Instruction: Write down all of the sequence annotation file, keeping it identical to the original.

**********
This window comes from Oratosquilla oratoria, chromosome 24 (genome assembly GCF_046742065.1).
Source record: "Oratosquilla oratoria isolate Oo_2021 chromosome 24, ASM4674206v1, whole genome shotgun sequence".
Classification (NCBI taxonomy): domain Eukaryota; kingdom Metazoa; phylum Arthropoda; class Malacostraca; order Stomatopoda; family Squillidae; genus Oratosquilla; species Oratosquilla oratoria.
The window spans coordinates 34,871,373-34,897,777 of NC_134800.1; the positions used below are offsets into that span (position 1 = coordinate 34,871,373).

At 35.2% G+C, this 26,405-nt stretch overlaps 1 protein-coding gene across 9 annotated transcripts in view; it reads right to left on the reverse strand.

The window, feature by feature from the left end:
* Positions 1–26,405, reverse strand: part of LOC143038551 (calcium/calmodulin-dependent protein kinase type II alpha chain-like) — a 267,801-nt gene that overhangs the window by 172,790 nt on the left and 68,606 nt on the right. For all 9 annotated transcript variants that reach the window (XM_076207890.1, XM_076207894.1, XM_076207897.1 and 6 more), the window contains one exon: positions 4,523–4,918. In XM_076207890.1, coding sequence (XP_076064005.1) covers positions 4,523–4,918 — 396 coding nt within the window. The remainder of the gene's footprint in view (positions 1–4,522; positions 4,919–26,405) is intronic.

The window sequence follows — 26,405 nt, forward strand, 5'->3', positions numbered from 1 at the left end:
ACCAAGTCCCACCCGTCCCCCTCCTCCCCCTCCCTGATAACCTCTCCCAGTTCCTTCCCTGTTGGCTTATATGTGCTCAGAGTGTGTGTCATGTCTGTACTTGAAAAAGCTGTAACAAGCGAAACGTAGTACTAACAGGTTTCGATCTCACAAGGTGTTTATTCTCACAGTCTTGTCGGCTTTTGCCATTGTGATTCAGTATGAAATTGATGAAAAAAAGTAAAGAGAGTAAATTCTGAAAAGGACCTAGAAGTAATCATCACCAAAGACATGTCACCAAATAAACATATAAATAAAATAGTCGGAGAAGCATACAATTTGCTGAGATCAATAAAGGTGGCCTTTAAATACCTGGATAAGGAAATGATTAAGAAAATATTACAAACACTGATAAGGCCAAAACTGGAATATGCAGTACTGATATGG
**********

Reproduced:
This window comes from Oratosquilla oratoria, chromosome 24 (genome assembly GCF_046742065.1).
Source record: "Oratosquilla oratoria isolate Oo_2021 chromosome 24, ASM4674206v1, whole genome shotgun sequence".
Classification (NCBI taxonomy): domain Eukaryota; kingdom Metazoa; phylum Arthropoda; class Malacostraca; order Stomatopoda; family Squillidae; genus Oratosquilla; species Oratosquilla oratoria.
The window spans coordinates 34,871,373-34,897,777 of NC_134800.1; the positions used below are offsets into that span (position 1 = coordinate 34,871,373).

At 35.2% G+C, this 26,405-nt stretch overlaps 1 protein-coding gene across 9 annotated transcripts in view; it reads right to left on the reverse strand.

The window, feature by feature from the left end:
* Positions 1–26,405, reverse strand: part of LOC143038551 (calcium/calmodulin-dependent protein kinase type II alpha chain-like) — a 267,801-nt gene that overhangs the window by 172,790 nt on the left and 68,606 nt on the right. For all 9 annotated transcript variants that reach the window (XM_076207890.1, XM_076207894.1, XM_076207897.1 and 6 more), the window contains one exon: positions 4,523–4,918. In XM_076207890.1, coding sequence (XP_076064005.1) covers positions 4,523–4,918 — 396 coding nt within the window. The remainder of the gene's footprint in view (positions 1–4,522; positions 4,919–26,405) is intronic.

The window sequence follows — 26,405 nt, forward strand, 5'->3', positions numbered from 1 at the left end:
ACCAAGTCCCACCCGTCCCCCTCCTCCCCCTCCCTGATAACCTCTCCCAGTTCCTTCCCTGTTGGCTTATATGTGCTCAGAGTGTGTGTCATGTCTGTACTTGAAAAAGCTGTAACAAGCGAAACGTAGTACTAACAGGTTTCGATCTCACAAGGTGTTTATTCTCACAGTCTTGTCGGCTTTTGCCATTGTGATTCAGTATGAAATTGATGAAAAAAAGTAAAGAGAGTAAATTCTGAAAAGGACCTAGAAGTAATCATCACCAAAGACATGTCACCAAATAAACATATAAATAAAATAGTCGGAGAAGCATACAATTTGCTGAGATCAATAAAGGTGGCCTTTAAATACCTGGATAAGGAAATGATTAAGAAAATATTACAAACACTGATAAGGCCAAAACTGGAATATGCAGTACTGATATGG